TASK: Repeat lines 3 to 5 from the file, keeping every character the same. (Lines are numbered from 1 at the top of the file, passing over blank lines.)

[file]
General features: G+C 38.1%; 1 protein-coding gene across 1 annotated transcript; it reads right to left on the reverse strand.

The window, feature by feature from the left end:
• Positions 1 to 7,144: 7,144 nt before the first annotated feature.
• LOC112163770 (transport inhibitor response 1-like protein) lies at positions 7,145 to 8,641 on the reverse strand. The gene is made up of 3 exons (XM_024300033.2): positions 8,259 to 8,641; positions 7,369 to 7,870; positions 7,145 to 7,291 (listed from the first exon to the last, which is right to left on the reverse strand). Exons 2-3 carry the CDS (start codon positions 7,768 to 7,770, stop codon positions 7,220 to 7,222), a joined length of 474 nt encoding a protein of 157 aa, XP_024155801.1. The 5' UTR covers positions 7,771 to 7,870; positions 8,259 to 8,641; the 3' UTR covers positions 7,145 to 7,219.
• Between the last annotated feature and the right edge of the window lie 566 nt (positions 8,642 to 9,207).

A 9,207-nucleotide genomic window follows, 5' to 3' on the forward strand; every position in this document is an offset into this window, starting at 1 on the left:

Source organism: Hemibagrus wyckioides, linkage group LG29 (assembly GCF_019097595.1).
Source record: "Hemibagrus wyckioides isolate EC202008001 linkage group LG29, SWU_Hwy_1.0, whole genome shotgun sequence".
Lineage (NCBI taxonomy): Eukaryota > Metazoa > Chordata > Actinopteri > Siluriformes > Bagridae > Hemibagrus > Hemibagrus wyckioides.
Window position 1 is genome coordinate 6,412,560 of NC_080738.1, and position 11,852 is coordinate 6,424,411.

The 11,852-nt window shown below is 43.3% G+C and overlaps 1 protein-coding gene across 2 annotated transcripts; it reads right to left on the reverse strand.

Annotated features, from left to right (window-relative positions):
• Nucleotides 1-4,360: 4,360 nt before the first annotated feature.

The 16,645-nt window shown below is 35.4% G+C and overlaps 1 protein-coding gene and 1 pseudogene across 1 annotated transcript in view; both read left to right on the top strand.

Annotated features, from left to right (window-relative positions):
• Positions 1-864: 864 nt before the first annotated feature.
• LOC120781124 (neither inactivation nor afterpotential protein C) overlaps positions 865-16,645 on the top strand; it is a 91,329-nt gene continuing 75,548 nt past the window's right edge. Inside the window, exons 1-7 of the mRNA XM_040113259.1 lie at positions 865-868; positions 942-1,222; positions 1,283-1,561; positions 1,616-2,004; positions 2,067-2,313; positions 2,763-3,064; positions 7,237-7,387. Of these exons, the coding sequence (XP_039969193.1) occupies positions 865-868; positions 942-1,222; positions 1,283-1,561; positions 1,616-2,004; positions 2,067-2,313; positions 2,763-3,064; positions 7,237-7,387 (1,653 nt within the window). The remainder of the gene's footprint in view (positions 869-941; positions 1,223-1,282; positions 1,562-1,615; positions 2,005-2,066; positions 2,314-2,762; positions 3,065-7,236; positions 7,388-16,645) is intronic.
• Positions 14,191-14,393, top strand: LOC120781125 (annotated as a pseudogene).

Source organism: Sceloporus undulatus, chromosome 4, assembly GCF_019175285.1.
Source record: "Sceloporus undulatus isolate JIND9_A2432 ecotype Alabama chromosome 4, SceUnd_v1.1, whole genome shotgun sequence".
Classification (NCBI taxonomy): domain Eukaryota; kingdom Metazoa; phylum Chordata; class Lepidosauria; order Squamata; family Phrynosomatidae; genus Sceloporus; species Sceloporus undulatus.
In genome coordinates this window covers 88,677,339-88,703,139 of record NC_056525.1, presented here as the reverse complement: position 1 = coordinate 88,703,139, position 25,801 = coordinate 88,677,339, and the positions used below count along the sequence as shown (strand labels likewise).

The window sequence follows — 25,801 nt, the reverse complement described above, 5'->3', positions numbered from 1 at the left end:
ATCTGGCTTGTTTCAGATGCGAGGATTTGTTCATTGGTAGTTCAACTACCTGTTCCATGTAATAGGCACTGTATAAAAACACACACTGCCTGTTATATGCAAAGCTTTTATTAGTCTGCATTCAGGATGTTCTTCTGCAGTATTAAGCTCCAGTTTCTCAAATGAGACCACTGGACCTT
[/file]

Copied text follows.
• Positions 1 to 7,144: 7,144 nt before the first annotated feature.
• LOC112163770 (transport inhibitor response 1-like protein) lies at positions 7,145 to 8,641 on the reverse strand. The gene is made up of 3 exons (XM_024300033.2): positions 8,259 to 8,641; positions 7,369 to 7,870; positions 7,145 to 7,291 (listed from the first exon to the last, which is right to left on the reverse strand). Exons 2-3 carry the CDS (start codon positions 7,768 to 7,770, stop codon positions 7,220 to 7,222), a joined length of 474 nt encoding a protein of 157 aa, XP_024155801.1. The 5' UTR covers positions 7,771 to 7,870; positions 8,259 to 8,641; the 3' UTR covers positions 7,145 to 7,219.
• Between the last annotated feature and the right edge of the window lie 566 nt (positions 8,642 to 9,207).